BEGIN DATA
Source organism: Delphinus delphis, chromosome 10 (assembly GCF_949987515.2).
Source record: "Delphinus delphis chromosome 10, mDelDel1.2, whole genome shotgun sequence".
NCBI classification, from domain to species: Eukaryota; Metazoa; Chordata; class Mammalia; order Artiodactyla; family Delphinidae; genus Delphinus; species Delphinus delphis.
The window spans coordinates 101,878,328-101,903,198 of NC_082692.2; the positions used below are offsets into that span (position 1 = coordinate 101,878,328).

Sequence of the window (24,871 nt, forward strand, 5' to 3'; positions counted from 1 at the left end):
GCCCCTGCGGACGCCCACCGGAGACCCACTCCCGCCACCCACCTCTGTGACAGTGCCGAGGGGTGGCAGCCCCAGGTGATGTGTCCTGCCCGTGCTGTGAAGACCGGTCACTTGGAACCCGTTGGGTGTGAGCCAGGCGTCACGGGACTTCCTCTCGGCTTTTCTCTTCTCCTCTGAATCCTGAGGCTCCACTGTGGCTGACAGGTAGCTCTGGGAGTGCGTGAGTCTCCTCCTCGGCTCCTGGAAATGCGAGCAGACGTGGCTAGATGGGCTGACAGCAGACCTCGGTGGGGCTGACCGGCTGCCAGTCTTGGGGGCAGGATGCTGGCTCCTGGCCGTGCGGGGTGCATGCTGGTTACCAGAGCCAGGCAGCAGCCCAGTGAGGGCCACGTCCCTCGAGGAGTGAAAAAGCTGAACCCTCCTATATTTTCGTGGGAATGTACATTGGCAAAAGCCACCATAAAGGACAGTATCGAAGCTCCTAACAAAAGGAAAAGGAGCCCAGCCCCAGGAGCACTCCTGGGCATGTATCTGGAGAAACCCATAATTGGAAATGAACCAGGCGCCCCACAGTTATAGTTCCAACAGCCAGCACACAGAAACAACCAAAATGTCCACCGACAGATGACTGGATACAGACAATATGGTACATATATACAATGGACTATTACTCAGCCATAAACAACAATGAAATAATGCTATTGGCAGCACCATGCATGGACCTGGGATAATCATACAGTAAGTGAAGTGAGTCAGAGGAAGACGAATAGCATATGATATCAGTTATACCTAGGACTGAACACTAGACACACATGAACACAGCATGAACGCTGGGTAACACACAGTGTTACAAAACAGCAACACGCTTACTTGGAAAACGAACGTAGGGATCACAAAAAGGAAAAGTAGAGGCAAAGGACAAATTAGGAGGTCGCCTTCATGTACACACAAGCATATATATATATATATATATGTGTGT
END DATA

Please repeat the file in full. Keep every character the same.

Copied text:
Source organism: Delphinus delphis, chromosome 10 (assembly GCF_949987515.2).
Source record: "Delphinus delphis chromosome 10, mDelDel1.2, whole genome shotgun sequence".
NCBI classification, from domain to species: Eukaryota; Metazoa; Chordata; class Mammalia; order Artiodactyla; family Delphinidae; genus Delphinus; species Delphinus delphis.
The window spans coordinates 101,878,328-101,903,198 of NC_082692.2; the positions used below are offsets into that span (position 1 = coordinate 101,878,328).

Sequence of the window (24,871 nt, forward strand, 5' to 3'; positions counted from 1 at the left end):
GCCCCTGCGGACGCCCACCGGAGACCCACTCCCGCCACCCACCTCTGTGACAGTGCCGAGGGGTGGCAGCCCCAGGTGATGTGTCCTGCCCGTGCTGTGAAGACCGGTCACTTGGAACCCGTTGGGTGTGAGCCAGGCGTCACGGGACTTCCTCTCGGCTTTTCTCTTCTCCTCTGAATCCTGAGGCTCCACTGTGGCTGACAGGTAGCTCTGGGAGTGCGTGAGTCTCCTCCTCGGCTCCTGGAAATGCGAGCAGACGTGGCTAGATGGGCTGACAGCAGACCTCGGTGGGGCTGACCGGCTGCCAGTCTTGGGGGCAGGATGCTGGCTCCTGGCCGTGCGGGGTGCATGCTGGTTACCAGAGCCAGGCAGCAGCCCAGTGAGGGCCACGTCCCTCGAGGAGTGAAAAAGCTGAACCCTCCTATATTTTCGTGGGAATGTACATTGGCAAAAGCCACCATAAAGGACAGTATCGAAGCTCCTAACAAAAGGAAAAGGAGCCCAGCCCCAGGAGCACTCCTGGGCATGTATCTGGAGAAACCCATAATTGGAAATGAACCAGGCGCCCCACAGTTATAGTTCCAACAGCCAGCACACAGAAACAACCAAAATGTCCACCGACAGATGACTGGATACAGACAATATGGTACATATATACAATGGACTATTACTCAGCCATAAACAACAATGAAATAATGCTATTGGCAGCACCATGCATGGACCTGGGATAATCATACAGTAAGTGAAGTGAGTCAGAGGAAGACGAATAGCATATGATATCAGTTATACCTAGGACTGAACACTAGACACACATGAACACAGCATGAACGCTGGGTAACACACAGTGTTACAAAACAGCAACACGCTTACTTGGAAAACGAACGTAGGGATCACAAAAAGGAAAAGTAGAGGCAAAGGACAAATTAGGAGGTCGCCTTCATGTACACACAAGCATATATATATATATATATATGTGTGT